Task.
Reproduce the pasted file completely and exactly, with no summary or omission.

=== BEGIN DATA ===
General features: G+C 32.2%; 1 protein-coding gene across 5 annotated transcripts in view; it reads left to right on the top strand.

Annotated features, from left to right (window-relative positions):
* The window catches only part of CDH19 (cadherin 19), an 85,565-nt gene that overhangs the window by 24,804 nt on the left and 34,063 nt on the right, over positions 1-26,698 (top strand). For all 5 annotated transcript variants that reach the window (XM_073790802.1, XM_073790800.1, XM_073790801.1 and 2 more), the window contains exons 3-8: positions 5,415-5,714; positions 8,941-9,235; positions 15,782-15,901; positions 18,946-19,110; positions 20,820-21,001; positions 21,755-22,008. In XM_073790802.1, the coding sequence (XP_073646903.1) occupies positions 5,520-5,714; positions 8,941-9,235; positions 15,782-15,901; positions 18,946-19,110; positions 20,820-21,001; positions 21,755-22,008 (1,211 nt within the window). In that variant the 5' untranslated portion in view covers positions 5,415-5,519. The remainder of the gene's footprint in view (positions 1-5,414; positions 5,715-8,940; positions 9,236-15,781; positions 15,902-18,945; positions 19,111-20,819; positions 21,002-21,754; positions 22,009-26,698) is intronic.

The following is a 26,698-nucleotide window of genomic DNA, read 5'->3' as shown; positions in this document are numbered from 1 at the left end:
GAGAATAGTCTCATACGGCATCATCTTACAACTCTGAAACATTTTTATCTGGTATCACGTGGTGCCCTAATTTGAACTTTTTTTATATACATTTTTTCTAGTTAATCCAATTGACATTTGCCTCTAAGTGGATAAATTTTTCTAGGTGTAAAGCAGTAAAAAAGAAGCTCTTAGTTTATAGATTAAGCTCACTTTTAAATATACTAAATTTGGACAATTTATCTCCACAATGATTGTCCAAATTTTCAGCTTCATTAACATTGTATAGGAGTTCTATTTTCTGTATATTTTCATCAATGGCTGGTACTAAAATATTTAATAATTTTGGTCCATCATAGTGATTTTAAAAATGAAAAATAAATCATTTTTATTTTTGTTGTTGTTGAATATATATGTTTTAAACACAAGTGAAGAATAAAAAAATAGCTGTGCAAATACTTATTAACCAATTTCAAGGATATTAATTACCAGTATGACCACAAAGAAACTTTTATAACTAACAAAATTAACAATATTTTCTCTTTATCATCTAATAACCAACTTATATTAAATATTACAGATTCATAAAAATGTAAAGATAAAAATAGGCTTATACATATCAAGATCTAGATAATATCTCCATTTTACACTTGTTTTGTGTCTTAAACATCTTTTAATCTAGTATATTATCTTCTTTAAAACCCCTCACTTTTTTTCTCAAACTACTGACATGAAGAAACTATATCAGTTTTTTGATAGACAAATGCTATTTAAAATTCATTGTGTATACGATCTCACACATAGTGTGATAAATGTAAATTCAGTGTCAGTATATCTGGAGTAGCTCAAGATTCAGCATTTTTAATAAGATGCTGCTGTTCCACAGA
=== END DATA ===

General features: G+C 32.2%; 1 protein-coding gene across 5 annotated transcripts in view; it reads left to right on the top strand.

Annotated features, from left to right (window-relative positions):
* The window catches only part of CDH19 (cadherin 19), an 85,565-nt gene that overhangs the window by 24,804 nt on the left and 34,063 nt on the right, over positions 1-26,698 (top strand). For all 5 annotated transcript variants that reach the window (XM_073790802.1, XM_073790800.1, XM_073790801.1 and 2 more), the window contains exons 3-8: positions 5,415-5,714; positions 8,941-9,235; positions 15,782-15,901; positions 18,946-19,110; positions 20,820-21,001; positions 21,755-22,008. In XM_073790802.1, the coding sequence (XP_073646903.1) occupies positions 5,520-5,714; positions 8,941-9,235; positions 15,782-15,901; positions 18,946-19,110; positions 20,820-21,001; positions 21,755-22,008 (1,211 nt within the window). In that variant the 5' untranslated portion in view covers positions 5,415-5,519. The remainder of the gene's footprint in view (positions 1-5,414; positions 5,715-8,940; positions 9,236-15,781; positions 15,902-18,945; positions 19,111-20,819; positions 21,002-21,754; positions 22,009-26,698) is intronic.

The following is a 26,698-nucleotide window of genomic DNA, read 5'->3' as shown; positions in this document are numbered from 1 at the left end:
GAGAATAGTCTCATACGGCATCATCTTACAACTCTGAAACATTTTTATCTGGTATCACGTGGTGCCCTAATTTGAACTTTTTTTATATACATTTTTTCTAGTTAATCCAATTGACATTTGCCTCTAAGTGGATAAATTTTTCTAGGTGTAAAGCAGTAAAAAAGAAGCTCTTAGTTTATAGATTAAGCTCACTTTTAAATATACTAAATTTGGACAATTTATCTCCACAATGATTGTCCAAATTTTCAGCTTCATTAACATTGTATAGGAGTTCTATTTTCTGTATATTTTCATCAATGGCTGGTACTAAAATATTTAATAATTTTGGTCCATCATAGTGATTTTAAAAATGAAAAATAAATCATTTTTATTTTTGTTGTTGTTGAATATATATGTTTTAAACACAAGTGAAGAATAAAAAAATAGCTGTGCAAATACTTATTAACCAATTTCAAGGATATTAATTACCAGTATGACCACAAAGAAACTTTTATAACTAACAAAATTAACAATATTTTCTCTTTATCATCTAATAACCAACTTATATTAAATATTACAGATTCATAAAAATGTAAAGATAAAAATAGGCTTATACATATCAAGATCTAGATAATATCTCCATTTTACACTTGTTTTGTGTCTTAAACATCTTTTAATCTAGTATATTATCTTCTTTAAAACCCCTCACTTTTTTTCTCAAACTACTGACATGAAGAAACTATATCAGTTTTTTGATAGACAAATGCTATTTAAAATTCATTGTGTATACGATCTCACACATAGTGTGATAAATGTAAATTCAGTGTCAGTATATCTGGAGTAGCTCAAGATTCAGCATTTTTAATAAGATGCTGCTGTTCCACAGA